The case of Rabbi Baruch Lanner, an Orthodox Union official who was accused of molesting some 20 teen-age girls over a period of 30 years, was a watershed event in forcing the centrist Orthodox world to begin dealing more seriously with sexual abuse.
What many people found most disturbing about the Lanner case were the allegations that victims’ complaints had gone unheeded.
The National Conference of Synagogue Youth Special Commission investigating the O.U.’s handling of the Lanner case reported that it had received evidence of four occasions where some leaders were “put on direct and specific notice of serious sexual misconduct by Lanner, but did not remove him from his position with NCSY.”
Lanner, who has kept a low profile in the past year, refused to be interviewed by the commission, headed by Richard Joel, president and international director of Hillel: The Foundation for Jewish Campus Life.
Instead, Lanner sent the commission a 10-page document stating in part that, while he denied having committed any crime, he “acknowledges that in the past his conduct, on occasion, was inappropriate.”
Marcie Lenk, one of many women who has publicly accused Lanner of past sexual abuse, met Lanner when he was a rabbi at Lenk’s Orthodox high school in Paramus, N.J., and also knew him through his work at NCSY.
When Lenk, along with a handful of Lanner’s other victims, first came forward in the late 1980s, “Orthodox rabbis were just not interested in hearing about it,” she said.
Until this year, the O.U. had no system for fielding complaints and never educated NCSY members about what to do if they were abused or harrassed.
Now, according to O.U. President Harvey Blitz, the group has staff and adviser training sessions about sexual abuse, formal procedures on sexual misconduct policies and male and female “ombudsmen” whom teens are instructed to contact if they are ever “made to feel uncomfortable in any way.”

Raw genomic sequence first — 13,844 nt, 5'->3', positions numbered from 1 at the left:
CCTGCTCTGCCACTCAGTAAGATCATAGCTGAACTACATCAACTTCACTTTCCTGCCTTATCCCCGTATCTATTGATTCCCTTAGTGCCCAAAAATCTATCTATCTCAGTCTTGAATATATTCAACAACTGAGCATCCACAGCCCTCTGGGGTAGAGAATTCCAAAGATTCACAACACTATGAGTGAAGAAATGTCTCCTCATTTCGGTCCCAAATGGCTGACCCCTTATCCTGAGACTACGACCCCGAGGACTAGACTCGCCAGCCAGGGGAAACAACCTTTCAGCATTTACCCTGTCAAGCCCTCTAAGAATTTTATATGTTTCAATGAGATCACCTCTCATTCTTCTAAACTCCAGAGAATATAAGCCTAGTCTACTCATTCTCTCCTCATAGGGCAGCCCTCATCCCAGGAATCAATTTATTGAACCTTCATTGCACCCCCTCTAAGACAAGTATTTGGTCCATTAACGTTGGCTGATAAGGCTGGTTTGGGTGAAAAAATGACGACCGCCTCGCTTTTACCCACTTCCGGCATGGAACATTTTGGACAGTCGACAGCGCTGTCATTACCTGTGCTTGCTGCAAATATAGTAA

However, many victims and their advocates have criticized the O.U. for not responding more promptly and for being slow to publicly apologize for failing to stop Lanner’s abuse.
Lanner resigned last summer under pressure — but, some critics note, he was not fired and has not had his ordination revoked. Lanner’s supervisor, O.U. Executive Vice President Rabbi Raphael Butler, also was not fired, though when he resigned in December insiders said it was due to pressure from within the O.U. and centrist Orthodoxy’s Rabbinical Council of America.
The Lanner case also showed the shortcomings of relying on the system of Batei Din, or religious courts.
According to Lenk and Dr. Susan Shulman, a pediatrician who served on the nine-member NCSY Special Commission, one problem with having religious courts hear such cases is that accusers more frequently are charged with slander than alleged perpetrators are charged with abuse.
That happened in 1989 to Lenk and Elie Hiller, who has said he was physically assaulted by Lanner.
Lanner also was accused of physically and verbally — though not sexually — abusing boys.
When Hiller heard that an institution in Teaneck, N.J., was considering hiring Lanner, he wrote a scathing letter detailing some of Lanner’s alleged offenses. In response, Lanner sought to clear his name in a Beit Din at Yeshiva University.
The Beit Din ordered Lenk and Hiller never to speak publicly about Lanner’s alleged abuses, an order they ignored.
According to NCSY Special Commission report, some in the O.U. interpreted that 1989 ruling as a “complete exoneration of Lanner and as a mandate for allowing Lanner to continue his work for NCSY.”
The court judgment “found some troubling allegations to be true” but did not address Lanner’s suitability as a youth leader. Still, when questions about Lanner’s conduct surfaced, some officials within the O.U. wrongly said that the rabbinical court — which had disbanded — “was playing an ongoing role in monitoring Lanner and was approving Lanner’s continued employment,” according to the commission report.
Lanner currently faces charges in a New Jersey court of sexually abusing two teen-age girls while he was principal of a Jewish day school.
If convicted, he faces up to 40 years in prison. He is pleading not guilty.
The Archive of the Jewish Telegraphic Agency includes articles published from 1923 to 2008. Archive stories reflect the journalistic standards and practices of the time they were published.